An ink manufacturing firm has been fined £66,000 after a worker suffered fatal crush injuries when a one-tonne silo of varnish toppled on to him.
Leeds Crown Court heard Wayne Potts, 35, died in March 2011 after the silo slid from a fork lift truck at Gardiner Colours Ltd’s factory in Ripley Drive, Normanton.
The Health and Safety Executive (HSE) prosecuted the company, which makes inks, varnishes and coatings, after an investigation highlighted a string of safety failings.
Mr Potts (pictured) had been decanting varnish from a tap at the base of the silo – which had been raised on the fork lift truck – into 10kg plastic containers.
As Mr Potts worked on the decanting, the silo slid down and fell directly on to him.
The HSE found a combination of the creeping heavy load, the downward tilt of the forks, and the valve being used frequently from below, had caused the silo to fall.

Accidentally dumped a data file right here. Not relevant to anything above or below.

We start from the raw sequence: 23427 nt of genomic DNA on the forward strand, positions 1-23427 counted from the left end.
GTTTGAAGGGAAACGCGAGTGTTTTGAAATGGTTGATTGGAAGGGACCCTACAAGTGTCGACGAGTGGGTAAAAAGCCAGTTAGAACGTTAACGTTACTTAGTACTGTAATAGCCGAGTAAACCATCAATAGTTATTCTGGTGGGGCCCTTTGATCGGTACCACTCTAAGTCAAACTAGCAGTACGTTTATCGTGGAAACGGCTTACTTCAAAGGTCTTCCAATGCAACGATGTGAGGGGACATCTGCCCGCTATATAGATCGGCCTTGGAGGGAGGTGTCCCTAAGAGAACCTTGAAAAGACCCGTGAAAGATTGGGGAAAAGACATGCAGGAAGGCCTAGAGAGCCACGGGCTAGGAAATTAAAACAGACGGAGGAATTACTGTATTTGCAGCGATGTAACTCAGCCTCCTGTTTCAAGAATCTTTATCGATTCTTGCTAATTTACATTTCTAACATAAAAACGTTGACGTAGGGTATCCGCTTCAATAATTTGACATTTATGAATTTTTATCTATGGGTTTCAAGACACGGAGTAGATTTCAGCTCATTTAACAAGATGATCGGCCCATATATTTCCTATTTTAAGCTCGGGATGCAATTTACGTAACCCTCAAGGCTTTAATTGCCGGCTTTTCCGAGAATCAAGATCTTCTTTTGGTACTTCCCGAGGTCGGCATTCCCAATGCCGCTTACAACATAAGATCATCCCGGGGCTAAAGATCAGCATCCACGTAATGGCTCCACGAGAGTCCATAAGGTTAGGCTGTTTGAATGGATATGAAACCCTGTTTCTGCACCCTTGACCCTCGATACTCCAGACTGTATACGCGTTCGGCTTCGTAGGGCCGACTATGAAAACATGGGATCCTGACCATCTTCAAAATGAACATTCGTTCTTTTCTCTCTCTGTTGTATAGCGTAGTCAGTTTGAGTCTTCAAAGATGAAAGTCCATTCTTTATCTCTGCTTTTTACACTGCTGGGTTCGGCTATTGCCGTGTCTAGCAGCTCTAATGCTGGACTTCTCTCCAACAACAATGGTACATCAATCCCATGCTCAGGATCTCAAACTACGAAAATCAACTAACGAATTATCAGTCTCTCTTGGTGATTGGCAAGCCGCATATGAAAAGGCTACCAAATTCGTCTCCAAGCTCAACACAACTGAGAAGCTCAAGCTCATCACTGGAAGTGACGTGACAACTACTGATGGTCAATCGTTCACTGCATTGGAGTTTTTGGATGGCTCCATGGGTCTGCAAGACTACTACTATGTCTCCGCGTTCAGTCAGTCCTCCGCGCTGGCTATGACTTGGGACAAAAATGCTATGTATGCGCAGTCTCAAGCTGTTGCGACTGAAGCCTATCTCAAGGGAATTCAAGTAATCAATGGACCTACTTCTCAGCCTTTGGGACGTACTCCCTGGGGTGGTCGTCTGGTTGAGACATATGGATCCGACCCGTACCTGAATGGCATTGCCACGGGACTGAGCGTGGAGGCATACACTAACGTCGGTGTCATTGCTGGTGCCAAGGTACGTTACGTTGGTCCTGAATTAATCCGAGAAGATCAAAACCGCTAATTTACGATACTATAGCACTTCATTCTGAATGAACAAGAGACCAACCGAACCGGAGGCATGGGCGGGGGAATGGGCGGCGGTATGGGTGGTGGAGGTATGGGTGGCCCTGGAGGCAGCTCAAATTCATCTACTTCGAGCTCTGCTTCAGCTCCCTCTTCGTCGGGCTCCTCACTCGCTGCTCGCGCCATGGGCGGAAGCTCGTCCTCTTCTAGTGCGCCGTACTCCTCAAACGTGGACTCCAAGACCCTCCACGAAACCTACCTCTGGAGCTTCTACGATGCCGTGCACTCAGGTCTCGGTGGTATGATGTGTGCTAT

The court heard the practice of using a fork lift truck to raise silos for decanting had been used a number of times before at the firm.
Prosecutor, James McKeon, said employees Stephen Beecher and Michael Jackson reported a silo falling from a fork lift truck earlier in 2011.
No-one was injured in that incident.
The company, of Ripley Drive, Normanton, was fined £66,000 and ordered to pay £50,000 in costs after admitting breaching the Health and Safety at Work Act 1974. Gardiner Colours’ managing director Ray Gardiner was in court for the hearing.
Mitigating, Peter Smith, said: “Mr Gardiner, as an individual and on behalf of the company, wishes to genuinely express his and the company’s remorse and sorrow. Mr Potts was a valued employee and well thought of.”
The court heard health and safety procedures at the company had since been overhauled.